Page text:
Appears in

Oxford Companion to Wine

Oxford Companion to Wine

By Jancis Robinson

Published 2006

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Gaillac, dynamic, variegated wine district in south west france that is also of considerable historic importance. As outlined in the history of france, archaeological evidence suggests that Gaillac may have been one of the first viticultural centres of ancient gaul, with wine production well established in the early years of the 1st century ad.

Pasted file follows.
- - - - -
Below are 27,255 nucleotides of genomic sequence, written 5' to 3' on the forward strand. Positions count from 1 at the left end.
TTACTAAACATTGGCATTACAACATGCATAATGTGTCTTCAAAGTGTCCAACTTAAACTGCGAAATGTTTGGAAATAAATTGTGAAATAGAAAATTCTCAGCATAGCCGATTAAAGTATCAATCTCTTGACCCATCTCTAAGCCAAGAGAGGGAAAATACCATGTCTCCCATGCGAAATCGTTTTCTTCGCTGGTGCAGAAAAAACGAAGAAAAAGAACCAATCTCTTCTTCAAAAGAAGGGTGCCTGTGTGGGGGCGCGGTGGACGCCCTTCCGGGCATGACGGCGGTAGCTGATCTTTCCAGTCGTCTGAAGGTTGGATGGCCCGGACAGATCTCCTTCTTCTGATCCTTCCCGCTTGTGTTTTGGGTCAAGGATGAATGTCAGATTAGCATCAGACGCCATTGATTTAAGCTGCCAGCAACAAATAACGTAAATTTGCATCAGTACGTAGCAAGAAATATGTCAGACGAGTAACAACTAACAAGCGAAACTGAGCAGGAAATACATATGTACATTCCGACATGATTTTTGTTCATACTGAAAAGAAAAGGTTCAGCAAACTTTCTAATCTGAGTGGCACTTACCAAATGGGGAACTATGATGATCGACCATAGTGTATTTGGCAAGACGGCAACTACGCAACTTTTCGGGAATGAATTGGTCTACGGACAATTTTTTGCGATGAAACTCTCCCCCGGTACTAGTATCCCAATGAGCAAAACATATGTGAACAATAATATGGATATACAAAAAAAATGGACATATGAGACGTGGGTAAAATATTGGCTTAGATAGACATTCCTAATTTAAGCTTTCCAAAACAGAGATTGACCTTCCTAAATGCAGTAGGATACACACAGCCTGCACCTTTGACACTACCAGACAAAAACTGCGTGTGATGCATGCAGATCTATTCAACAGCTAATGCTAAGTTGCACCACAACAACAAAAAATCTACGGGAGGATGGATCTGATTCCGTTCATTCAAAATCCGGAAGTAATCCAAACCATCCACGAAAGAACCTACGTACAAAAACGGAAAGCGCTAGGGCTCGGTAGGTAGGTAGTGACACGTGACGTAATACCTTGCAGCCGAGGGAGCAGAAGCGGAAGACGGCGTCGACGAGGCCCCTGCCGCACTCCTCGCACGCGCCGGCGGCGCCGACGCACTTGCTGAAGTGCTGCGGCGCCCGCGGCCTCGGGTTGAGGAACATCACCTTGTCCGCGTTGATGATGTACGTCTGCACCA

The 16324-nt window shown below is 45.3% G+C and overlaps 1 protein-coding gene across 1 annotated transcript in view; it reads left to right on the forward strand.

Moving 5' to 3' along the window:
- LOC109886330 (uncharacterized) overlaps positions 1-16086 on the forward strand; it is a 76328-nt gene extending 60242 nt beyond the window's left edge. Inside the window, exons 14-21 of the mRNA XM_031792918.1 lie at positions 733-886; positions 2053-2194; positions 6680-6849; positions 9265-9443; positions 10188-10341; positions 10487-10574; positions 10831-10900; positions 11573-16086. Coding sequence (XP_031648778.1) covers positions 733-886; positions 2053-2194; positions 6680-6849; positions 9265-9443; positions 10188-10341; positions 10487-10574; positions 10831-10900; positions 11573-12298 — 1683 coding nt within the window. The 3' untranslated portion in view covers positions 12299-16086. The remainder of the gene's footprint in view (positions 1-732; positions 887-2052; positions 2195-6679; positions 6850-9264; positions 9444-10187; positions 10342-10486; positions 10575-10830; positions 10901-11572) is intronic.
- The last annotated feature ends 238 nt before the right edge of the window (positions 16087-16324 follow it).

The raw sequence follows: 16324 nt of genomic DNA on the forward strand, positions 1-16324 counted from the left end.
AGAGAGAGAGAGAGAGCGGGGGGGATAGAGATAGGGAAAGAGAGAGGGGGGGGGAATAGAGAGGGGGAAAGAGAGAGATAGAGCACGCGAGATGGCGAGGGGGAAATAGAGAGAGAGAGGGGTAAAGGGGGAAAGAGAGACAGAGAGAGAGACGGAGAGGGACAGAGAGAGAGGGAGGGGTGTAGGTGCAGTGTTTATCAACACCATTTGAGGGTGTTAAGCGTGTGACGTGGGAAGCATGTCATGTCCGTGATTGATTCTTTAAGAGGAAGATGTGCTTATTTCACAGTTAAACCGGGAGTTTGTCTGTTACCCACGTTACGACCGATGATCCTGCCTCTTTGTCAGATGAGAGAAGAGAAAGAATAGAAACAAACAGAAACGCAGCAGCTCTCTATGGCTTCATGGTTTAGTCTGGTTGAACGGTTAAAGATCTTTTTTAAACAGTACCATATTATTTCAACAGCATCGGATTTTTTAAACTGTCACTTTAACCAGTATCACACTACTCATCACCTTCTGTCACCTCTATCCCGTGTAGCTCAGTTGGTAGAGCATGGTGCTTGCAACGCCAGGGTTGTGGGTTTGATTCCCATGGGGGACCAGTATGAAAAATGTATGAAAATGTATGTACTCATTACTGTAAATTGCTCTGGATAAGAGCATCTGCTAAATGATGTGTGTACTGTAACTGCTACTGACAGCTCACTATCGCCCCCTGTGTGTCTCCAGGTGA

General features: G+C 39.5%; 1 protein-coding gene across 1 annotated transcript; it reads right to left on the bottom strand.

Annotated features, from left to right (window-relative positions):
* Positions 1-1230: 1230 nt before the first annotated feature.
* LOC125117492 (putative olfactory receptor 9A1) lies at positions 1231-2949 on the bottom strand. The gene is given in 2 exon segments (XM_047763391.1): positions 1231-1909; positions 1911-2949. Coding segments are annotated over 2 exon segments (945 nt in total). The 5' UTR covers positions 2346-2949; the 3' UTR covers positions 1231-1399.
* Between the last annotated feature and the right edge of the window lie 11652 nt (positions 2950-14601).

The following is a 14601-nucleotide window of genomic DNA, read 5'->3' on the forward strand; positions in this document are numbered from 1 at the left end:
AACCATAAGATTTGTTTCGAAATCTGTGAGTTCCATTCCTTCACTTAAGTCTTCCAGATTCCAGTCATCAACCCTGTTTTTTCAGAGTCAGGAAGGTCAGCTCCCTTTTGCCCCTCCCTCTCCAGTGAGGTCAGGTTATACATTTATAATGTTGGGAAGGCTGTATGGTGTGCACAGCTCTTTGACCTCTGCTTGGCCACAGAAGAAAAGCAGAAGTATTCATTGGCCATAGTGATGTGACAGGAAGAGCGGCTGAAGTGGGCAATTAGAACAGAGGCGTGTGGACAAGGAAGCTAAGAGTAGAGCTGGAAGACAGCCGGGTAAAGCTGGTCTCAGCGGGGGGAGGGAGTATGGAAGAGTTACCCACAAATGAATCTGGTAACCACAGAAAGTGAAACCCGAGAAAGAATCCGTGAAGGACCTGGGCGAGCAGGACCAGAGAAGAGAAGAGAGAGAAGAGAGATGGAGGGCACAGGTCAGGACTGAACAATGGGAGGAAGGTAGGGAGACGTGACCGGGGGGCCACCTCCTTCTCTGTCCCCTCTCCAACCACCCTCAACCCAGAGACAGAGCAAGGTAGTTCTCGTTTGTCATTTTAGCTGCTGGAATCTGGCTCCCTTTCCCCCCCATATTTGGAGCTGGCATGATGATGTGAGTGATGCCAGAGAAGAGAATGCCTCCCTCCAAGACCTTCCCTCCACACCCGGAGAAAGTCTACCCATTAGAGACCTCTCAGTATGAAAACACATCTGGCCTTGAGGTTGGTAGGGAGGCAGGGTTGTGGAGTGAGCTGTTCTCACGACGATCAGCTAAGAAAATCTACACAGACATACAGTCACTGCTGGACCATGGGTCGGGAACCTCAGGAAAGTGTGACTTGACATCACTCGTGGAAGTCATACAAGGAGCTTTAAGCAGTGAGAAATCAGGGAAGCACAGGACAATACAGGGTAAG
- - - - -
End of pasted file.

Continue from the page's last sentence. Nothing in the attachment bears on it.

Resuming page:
Gaillac certainly seems to have been producing wine long before bordeaux, the port through which its wines would have been shipped after being transported down the Rivers Tarn and garonne. Barbarian invasions then curbed wine production until it was revived by monks at the Abbey of St-Michel-de-Gaillac in the 10th century and Gaillac wines were highly prized both locally and in northern Europe, especially england, in the Middle Ages. Gaillac’s export trade was thwarted, however, by the protectionist measures imposed by the merchants of Bordeaux on haut pays wines.